Fateless (Sorstalansag) Review
Budapest, 1944, and 14-year old Gyuri (Nagy) is on his way home from school for the last time. His father (Ban) is being shipped off to a labour camp and the family are gathering for a farewell dinner. From now on Gyuri will fill his father’s shoes, looking after the family shop and his stepmother (Schell). At the meal, an elderly relative tells Gyuri that the Jews are being punished by God for their sins, and that his ‘carefree childhood days are over’.
Setting out for work, Gyuri is uncertain whether to go by bus or by train, and by, as Lemony Snicket would have it, a series of unfortunate events, he ends up being pulled off the bus by a rather dim rural policeman. Rounded up and marched off, Gyuri finds himself on a freight train to Poland, to serve as forced labour in the death camps at Auschwitz-Birkenau and Buchenwald, before ending up at a smaller, and less notorious facility, Zeitz, in Germany.
So far, so familiar, you may be thinking. But what sets Fateless apart from other films set in the Holocaust is its disinterest in the typical shock factor brutality of earlier films. Life in the camps is horrible, but it’s a mundane, petty horror. There’s nothing terribly dramatic about constant hunger, hard work and misery – it’s presented almost as the natural order of things, within the camp. This is actually more horrifying – it feels like a deeply unpleasant, sort of extreme boarding school, rather than a Nazi death camp. Gyuri expresses this himself – he becomes institutionalised by life in the camp, like someone who has worked at the BBC too long, or someone sentenced to life inside – he even misses the place.
The cinematography and use of colour is breathtaking. The early Budapest scenes are sepia in tone, but as Gyuri’s hope fades, and his life is reduced to his next meal, the colour bleeds away until, at his lowest ebb, the colour palette is almost monochrome. The gradual reintroduction of colour is less a return of hope than the possibility of survival. There are moments of real beauty in the camp, too – sunset in the yard, framing suffering with a cool glow. The sets too are amazing – not just the camps but the post-war ruins of Dresden and Budapest.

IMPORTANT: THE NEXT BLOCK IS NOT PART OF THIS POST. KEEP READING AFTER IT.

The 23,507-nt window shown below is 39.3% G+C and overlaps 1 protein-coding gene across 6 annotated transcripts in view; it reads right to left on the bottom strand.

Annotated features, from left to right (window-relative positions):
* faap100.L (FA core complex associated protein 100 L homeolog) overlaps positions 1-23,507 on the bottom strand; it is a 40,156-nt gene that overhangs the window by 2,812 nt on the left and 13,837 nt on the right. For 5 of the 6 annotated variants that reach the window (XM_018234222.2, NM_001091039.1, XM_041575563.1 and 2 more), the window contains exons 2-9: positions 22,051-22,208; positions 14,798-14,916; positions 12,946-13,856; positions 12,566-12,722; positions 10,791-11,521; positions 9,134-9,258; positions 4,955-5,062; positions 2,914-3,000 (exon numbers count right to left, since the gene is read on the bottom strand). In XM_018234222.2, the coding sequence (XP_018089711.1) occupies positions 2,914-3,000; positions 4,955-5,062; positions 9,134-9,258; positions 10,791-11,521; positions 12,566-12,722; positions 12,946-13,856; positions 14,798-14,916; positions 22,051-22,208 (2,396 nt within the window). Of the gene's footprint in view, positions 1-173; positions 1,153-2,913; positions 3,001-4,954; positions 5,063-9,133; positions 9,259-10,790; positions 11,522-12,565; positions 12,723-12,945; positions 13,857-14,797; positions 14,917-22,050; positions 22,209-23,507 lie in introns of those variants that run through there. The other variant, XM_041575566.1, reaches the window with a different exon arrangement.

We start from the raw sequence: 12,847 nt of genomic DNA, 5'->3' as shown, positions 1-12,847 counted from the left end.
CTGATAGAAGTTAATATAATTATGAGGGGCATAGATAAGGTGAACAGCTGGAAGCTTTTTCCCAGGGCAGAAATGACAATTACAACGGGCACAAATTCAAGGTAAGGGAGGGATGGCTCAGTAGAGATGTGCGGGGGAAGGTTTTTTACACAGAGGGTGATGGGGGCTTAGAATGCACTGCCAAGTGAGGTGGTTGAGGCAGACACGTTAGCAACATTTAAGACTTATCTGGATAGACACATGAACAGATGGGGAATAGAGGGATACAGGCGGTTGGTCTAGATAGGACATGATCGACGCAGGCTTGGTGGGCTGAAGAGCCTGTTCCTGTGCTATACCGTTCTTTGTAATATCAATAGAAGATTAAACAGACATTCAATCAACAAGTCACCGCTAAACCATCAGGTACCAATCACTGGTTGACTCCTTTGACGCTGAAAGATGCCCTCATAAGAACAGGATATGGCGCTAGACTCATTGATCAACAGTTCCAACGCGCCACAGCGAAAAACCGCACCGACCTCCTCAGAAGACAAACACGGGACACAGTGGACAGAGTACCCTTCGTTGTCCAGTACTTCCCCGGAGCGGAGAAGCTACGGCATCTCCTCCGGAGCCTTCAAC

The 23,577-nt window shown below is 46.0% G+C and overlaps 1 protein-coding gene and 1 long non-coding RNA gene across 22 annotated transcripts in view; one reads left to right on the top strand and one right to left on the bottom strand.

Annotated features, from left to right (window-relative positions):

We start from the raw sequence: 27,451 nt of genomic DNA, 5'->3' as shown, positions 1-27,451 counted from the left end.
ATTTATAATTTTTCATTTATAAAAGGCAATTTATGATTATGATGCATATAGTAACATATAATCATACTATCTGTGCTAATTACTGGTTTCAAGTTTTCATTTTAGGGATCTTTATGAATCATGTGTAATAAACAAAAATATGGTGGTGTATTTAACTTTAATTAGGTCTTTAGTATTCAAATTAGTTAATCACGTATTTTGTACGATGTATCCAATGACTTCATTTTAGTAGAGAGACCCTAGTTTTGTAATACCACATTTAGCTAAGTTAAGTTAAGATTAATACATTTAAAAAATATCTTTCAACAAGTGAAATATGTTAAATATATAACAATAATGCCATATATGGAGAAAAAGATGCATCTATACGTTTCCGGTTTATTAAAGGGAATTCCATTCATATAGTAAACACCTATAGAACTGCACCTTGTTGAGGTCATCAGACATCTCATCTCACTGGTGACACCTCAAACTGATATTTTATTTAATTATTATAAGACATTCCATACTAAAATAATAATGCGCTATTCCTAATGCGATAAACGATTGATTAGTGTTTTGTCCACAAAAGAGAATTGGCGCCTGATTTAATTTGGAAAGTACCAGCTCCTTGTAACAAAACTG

The film takes a nihilistic approach to the Holocaust, neither seeking to excuse or blame, not really asking ‘why’. Various mentors and well-meaning passersby offer their commentary on what Gyuri is going through – the optimistic Bandi Citom (Dimeny) who saves Gyuri’s life; the older Kollman (Harkany); an American soldier (Daniel Craig, in a brief but distracting cameo) – but he cannot relate to anything that they say. He has lost all sense of his own humanity, he forgets his own name – all he cares about is his next meal, going so far as not to tell anyone that his bunkmate is dead so he can have his rations.
At the heart of Fateless is the performance of Marcell Nagy, who is in almost every scene. His composure is incredible, and he’s only 15. There are some shoots you can tell would be fun to be on – Ocean’s Eleven, for example – and then there are some that you imagine being just awful – Fateless is one such – corpses, mud, rain and misery. But Gyuri has a dry line in wit – after his stint in the cr?me of death camps, Zeitz is a bit of a comedown – ‘provincial’ he says in the spare voiceover.
Visually beautiful, starkly nihilistic in spirit, Fateless thankfully bears no resemblance to Roberto Benigni’s schmaltzy Life is Beautiful. It’s a powerful, thought-provoking, often painful film.
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